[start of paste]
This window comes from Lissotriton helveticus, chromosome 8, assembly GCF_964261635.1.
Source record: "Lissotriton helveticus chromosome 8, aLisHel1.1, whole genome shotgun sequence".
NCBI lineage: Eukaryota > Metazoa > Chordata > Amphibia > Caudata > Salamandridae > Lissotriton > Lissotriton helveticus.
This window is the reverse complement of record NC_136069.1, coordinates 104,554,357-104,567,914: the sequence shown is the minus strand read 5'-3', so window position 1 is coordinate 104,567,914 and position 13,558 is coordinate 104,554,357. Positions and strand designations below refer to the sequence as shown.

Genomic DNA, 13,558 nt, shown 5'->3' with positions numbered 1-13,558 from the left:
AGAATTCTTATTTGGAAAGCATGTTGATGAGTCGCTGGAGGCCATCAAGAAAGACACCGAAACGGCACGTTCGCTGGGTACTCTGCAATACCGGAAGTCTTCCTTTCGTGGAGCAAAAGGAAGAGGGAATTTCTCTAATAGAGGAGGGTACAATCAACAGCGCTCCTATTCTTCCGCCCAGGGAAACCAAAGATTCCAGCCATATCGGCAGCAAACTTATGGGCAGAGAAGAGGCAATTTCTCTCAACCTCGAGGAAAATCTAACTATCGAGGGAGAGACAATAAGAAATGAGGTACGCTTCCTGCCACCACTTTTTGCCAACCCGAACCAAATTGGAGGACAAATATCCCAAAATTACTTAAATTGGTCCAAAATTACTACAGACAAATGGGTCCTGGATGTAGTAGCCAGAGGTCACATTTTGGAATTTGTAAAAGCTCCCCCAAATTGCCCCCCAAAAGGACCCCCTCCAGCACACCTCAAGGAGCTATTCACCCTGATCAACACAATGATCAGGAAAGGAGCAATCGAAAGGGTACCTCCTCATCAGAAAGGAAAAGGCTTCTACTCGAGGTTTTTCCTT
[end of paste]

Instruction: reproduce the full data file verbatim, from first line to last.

This window comes from Lissotriton helveticus, chromosome 8, assembly GCF_964261635.1.
Source record: "Lissotriton helveticus chromosome 8, aLisHel1.1, whole genome shotgun sequence".
NCBI lineage: Eukaryota > Metazoa > Chordata > Amphibia > Caudata > Salamandridae > Lissotriton > Lissotriton helveticus.
This window is the reverse complement of record NC_136069.1, coordinates 104,554,357-104,567,914: the sequence shown is the minus strand read 5'-3', so window position 1 is coordinate 104,567,914 and position 13,558 is coordinate 104,554,357. Positions and strand designations below refer to the sequence as shown.

Genomic DNA, 13,558 nt, shown 5'->3' with positions numbered 1-13,558 from the left:
AGAATTCTTATTTGGAAAGCATGTTGATGAGTCGCTGGAGGCCATCAAGAAAGACACCGAAACGGCACGTTCGCTGGGTACTCTGCAATACCGGAAGTCTTCCTTTCGTGGAGCAAAAGGAAGAGGGAATTTCTCTAATAGAGGAGGGTACAATCAACAGCGCTCCTATTCTTCCGCCCAGGGAAACCAAAGATTCCAGCCATATCGGCAGCAAACTTATGGGCAGAGAAGAGGCAATTTCTCTCAACCTCGAGGAAAATCTAACTATCGAGGGAGAGACAATAAGAAATGAGGTACGCTTCCTGCCACCACTTTTTGCCAACCCGAACCAAATTGGAGGACAAATATCCCAAAATTACTTAAATTGGTCCAAAATTACTACAGACAAATGGGTCCTGGATGTAGTAGCCAGAGGTCACATTTTGGAATTTGTAAAAGCTCCCCCAAATTGCCCCCCAAAAGGACCCCCTCCAGCACACCTCAAGGAGCTATTCACCCTGATCAACACAATGATCAGGAAAGGAGCAATCGAAAGGGTACCTCCTCATCAGAAAGGAAAAGGCTTCTACTCGAGGTTTTTCCTT